This marked me a lot, which is the true revolution in a work.
Of course I was just starting out in photography. I couldn't believe that someone was doing that because I couldn't imagine it. It was not about manipulating photography to make something real, but about manipulating reality before/after taking a photo. There are several steps, the idea, producing the photo, taking it, developing it and finalizing the concept. Steps, which are in themselves like painting a picture, something that comes directly from your head. I repeat that does not need a machine, not to be a spectator of what is in front of us. You can do a lot with a pencil, and a few words. This is what creating a language is all about.
Years later, I had the opportunity to meet Mr. Michals personally in Spain, in Madrid. At that time I was working as a volunteer for Photoespaña, the most important photography festival in the country, and Mr. Michals was a star guest. Their organization asked me to assist him during the master class that he was giving. I said yes, without thinking, obviously. They told me that I had to translate some things in the conference. At that time, my English was not as good as it is now, which is still not perfect at all.
Mr. Michals is a wonderful human being. Far from being unsympathetic or impatient with my English, he was quite patient and with his dark humor and sarcastic, he handled it in his own way. And I want to believe that he enjoyed. It went well. He was very kind and generous to everyone.
The conference was for photographers and lovers of photography who had paid to be there. His way of working fascinated me from the first moment. I was definitely like him at the time, but I didn't know it yet. In different cultures and ages, but we definitely think the same.
At the end of the class, he offered to see some of the, of the attendees' work. He asked me if I had anything to show him. I say, no, (inside my head it would not have occurred to me to show him my work, at that moment I had nothing solid). A few risky and very optimistic photographers began to show their portfolios. I remember one especially, of a guy who at that time had a fairly successful solid job in the Spanish photography circuit.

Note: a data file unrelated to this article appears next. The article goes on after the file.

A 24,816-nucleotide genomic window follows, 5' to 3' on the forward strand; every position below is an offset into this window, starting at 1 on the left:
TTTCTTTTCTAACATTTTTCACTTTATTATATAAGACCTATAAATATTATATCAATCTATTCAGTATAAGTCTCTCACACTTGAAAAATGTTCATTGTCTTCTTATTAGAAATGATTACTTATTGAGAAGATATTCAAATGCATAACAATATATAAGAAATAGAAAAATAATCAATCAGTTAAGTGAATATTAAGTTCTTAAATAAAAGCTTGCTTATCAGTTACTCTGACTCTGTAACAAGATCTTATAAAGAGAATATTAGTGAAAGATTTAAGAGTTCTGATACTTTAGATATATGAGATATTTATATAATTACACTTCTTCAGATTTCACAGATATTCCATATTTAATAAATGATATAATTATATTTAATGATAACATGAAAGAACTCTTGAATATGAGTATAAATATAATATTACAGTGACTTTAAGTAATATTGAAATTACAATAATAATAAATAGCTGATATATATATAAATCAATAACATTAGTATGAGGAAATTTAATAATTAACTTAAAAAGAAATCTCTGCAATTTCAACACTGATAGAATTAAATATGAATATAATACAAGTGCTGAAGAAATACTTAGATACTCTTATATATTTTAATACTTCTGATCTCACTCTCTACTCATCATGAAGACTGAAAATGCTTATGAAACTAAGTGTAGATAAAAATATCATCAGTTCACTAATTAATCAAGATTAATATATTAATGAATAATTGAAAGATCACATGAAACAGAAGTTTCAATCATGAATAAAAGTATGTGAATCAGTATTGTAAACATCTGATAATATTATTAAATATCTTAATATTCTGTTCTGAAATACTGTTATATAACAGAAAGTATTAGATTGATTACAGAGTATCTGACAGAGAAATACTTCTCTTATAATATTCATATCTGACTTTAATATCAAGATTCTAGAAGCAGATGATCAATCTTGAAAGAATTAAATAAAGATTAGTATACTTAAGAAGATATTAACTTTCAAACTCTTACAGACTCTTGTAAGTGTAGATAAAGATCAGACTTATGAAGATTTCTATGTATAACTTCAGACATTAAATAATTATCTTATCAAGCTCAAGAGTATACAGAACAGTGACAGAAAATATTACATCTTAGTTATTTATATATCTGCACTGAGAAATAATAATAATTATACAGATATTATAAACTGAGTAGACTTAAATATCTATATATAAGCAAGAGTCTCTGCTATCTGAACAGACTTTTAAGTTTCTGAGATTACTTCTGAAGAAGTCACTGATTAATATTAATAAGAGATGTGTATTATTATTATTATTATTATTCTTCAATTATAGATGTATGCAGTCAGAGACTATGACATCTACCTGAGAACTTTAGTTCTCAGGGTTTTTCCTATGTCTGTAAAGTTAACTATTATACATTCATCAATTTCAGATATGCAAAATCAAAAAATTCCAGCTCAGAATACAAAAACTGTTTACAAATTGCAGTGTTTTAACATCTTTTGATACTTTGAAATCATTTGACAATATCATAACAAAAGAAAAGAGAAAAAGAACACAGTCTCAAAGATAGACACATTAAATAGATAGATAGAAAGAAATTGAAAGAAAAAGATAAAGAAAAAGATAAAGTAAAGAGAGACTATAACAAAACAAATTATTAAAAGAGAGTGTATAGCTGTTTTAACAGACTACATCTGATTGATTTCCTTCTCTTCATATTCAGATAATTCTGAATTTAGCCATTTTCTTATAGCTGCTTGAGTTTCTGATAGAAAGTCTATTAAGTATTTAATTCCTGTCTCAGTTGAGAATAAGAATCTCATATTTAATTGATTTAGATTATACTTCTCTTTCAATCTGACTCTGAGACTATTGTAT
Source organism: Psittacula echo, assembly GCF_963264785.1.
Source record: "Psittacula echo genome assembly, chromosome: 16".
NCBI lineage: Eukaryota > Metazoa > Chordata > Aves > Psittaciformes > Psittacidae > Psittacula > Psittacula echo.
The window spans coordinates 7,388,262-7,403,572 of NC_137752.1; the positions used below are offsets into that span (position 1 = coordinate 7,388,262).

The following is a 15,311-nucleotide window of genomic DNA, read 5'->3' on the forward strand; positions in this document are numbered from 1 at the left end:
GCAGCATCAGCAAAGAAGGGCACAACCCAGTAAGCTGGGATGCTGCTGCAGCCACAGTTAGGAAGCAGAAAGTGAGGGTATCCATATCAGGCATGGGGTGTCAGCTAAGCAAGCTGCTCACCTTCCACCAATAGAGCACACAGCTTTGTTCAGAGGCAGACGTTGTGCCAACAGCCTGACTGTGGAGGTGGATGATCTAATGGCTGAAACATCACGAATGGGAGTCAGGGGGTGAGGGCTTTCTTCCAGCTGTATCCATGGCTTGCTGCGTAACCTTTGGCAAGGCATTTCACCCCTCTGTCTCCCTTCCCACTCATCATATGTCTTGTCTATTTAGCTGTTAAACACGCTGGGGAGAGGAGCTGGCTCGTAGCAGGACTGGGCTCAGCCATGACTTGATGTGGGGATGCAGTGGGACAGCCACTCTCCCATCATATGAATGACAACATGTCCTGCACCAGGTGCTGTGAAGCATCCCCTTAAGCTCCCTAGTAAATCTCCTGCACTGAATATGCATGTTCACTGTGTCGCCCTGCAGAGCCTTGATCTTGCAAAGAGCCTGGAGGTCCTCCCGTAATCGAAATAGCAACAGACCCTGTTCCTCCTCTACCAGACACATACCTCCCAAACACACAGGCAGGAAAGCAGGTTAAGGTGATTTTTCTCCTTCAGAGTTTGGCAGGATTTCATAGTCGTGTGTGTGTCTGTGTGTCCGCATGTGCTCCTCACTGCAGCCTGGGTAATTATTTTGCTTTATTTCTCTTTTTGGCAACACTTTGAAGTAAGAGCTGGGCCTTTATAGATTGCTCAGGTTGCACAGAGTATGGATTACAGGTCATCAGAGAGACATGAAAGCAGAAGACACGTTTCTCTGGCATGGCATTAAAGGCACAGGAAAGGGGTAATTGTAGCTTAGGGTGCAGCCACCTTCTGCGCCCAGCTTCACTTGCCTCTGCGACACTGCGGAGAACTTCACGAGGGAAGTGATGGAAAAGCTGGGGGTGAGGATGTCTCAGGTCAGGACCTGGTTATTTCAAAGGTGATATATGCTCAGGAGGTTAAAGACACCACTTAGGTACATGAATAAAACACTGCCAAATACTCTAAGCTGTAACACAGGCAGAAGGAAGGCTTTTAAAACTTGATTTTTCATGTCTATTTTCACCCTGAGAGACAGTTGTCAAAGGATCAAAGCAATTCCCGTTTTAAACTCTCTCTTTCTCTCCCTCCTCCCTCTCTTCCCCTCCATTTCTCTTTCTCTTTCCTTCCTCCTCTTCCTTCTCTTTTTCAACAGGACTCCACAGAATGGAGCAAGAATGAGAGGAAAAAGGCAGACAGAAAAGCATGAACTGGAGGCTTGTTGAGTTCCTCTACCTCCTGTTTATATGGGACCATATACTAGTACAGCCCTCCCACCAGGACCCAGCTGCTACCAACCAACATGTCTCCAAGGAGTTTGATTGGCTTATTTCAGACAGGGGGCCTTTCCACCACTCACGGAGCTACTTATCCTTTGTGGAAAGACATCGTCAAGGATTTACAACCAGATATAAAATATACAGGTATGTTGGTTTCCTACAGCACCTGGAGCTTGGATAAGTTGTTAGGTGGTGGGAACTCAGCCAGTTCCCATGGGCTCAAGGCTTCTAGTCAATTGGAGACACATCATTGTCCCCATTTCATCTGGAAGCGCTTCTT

I thought he would show Duane Michals what I had seen out there. But instead of that, his portfolio was about photographs taken in India.
The photographs were common places already seen in India. The photographer was expectant of Duane Michal's opinion. So he closed the last page of the portfolio, and he told him, "it looks like the look of a tourist and not that of an image creator. It's not bad to travel and take photos of what you see in front of your eyes. But here in this photo, the camera is alone. It doesn't have the person behind. It's letting itself be carried away by the surface. It goes no further. Art is something else. To end by saying the photos of your trip to India are very beautiful." I understood everything. It took me more years to apply it into my life as a photographer, artist or human being. During the last years I created the expression of taking pictures without knowing what you do as the "tourist bus syndrome," obviously inspired at that time by Duane Michals.
I kept trying, creating, I went through writing, painting, manipulating photos, painting in the edge, scratching them, breaking them. But the first step, that was the idea. And the concept before the photo was not clear, I was working from a base that does not match the following steps.
I skipped the pre- for the moment, which is to see something in front of your eyes transform it into the reality that is in your head without manipulating anything digitally or manually. Even if it's something spontaneous that cross your eyes or something that you stays on purpose. Just naming is enough. It reminds me a passage from the book "One Hundred Years of Solitude." One of my favorite, "The world was so recent that many things had no names, and to name them, you had to point your finger at them."
Well, some years ago I got it. Fortunately.
I think that the reality where we are is just a waiting room to enter the other realities that we can create. Thanks to Mr. Michals and other artists who influenced me day by day, I continue to fish in my memories for all those ideas that were inspired by books, news, movies, stories from my neighbor, the city where I was born, or the culture of my country, the culture of your country, paintings of the Renaissance of the middle age ....it's infinite, too many things.
And now, as long as I have vital time on this planet, I feel a freedom to make them according to what interests me the most, which can be anything. Isn't it fantastic?
Thanks for listening to Art Personals, a podcast produced by Compound Yucca Valley. You have been listening to Luis Cobelo discuss his encounter with Duane Michals' Christ in New York. If you enjoyed today’s episode, please consider supporting this artist whose prints you can now find over on our website at compoundyv.com.
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Art Personals is produced by Caroline Partamian, Lara Wilson, and Michael Townsend in collaboration with our artists.
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Original music by Ethan Primason.